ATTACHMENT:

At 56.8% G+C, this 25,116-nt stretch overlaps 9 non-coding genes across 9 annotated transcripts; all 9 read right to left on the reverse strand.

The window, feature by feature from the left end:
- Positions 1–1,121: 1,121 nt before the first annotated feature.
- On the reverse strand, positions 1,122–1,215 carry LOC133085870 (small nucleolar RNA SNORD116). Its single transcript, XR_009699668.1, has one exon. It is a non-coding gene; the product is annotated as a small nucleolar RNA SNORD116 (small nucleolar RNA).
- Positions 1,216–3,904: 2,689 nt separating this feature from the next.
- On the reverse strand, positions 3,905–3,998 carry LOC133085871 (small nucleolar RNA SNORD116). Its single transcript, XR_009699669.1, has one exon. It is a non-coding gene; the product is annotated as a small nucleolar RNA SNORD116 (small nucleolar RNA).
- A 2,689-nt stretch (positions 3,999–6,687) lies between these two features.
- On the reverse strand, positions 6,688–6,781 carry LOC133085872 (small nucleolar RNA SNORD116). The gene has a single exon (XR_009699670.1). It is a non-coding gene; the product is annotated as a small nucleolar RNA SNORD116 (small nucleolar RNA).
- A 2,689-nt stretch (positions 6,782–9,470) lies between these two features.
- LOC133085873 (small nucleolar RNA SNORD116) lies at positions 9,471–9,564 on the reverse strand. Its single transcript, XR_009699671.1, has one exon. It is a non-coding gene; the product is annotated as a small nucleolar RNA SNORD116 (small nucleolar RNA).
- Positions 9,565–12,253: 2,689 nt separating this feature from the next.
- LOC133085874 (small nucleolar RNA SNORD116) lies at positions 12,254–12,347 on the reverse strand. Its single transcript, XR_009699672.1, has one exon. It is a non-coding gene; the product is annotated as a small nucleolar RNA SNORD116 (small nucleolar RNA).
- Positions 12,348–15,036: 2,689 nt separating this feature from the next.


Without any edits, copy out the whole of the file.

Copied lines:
At 56.8% G+C, this 25,116-nt stretch overlaps 9 non-coding genes across 9 annotated transcripts; all 9 read right to left on the reverse strand.

The window, feature by feature from the left end:
- Positions 1–1,121: 1,121 nt before the first annotated feature.
- On the reverse strand, positions 1,122–1,215 carry LOC133085870 (small nucleolar RNA SNORD116). Its single transcript, XR_009699668.1, has one exon. It is a non-coding gene; the product is annotated as a small nucleolar RNA SNORD116 (small nucleolar RNA).
- Positions 1,216–3,904: 2,689 nt separating this feature from the next.
- On the reverse strand, positions 3,905–3,998 carry LOC133085871 (small nucleolar RNA SNORD116). Its single transcript, XR_009699669.1, has one exon. It is a non-coding gene; the product is annotated as a small nucleolar RNA SNORD116 (small nucleolar RNA).
- A 2,689-nt stretch (positions 3,999–6,687) lies between these two features.
- On the reverse strand, positions 6,688–6,781 carry LOC133085872 (small nucleolar RNA SNORD116). The gene has a single exon (XR_009699670.1). It is a non-coding gene; the product is annotated as a small nucleolar RNA SNORD116 (small nucleolar RNA).
- A 2,689-nt stretch (positions 6,782–9,470) lies between these two features.
- LOC133085873 (small nucleolar RNA SNORD116) lies at positions 9,471–9,564 on the reverse strand. Its single transcript, XR_009699671.1, has one exon. It is a non-coding gene; the product is annotated as a small nucleolar RNA SNORD116 (small nucleolar RNA).
- Positions 9,565–12,253: 2,689 nt separating this feature from the next.
- LOC133085874 (small nucleolar RNA SNORD116) lies at positions 12,254–12,347 on the reverse strand. Its single transcript, XR_009699672.1, has one exon. It is a non-coding gene; the product is annotated as a small nucleolar RNA SNORD116 (small nucleolar RNA).
- Positions 12,348–15,036: 2,689 nt separating this feature from the next.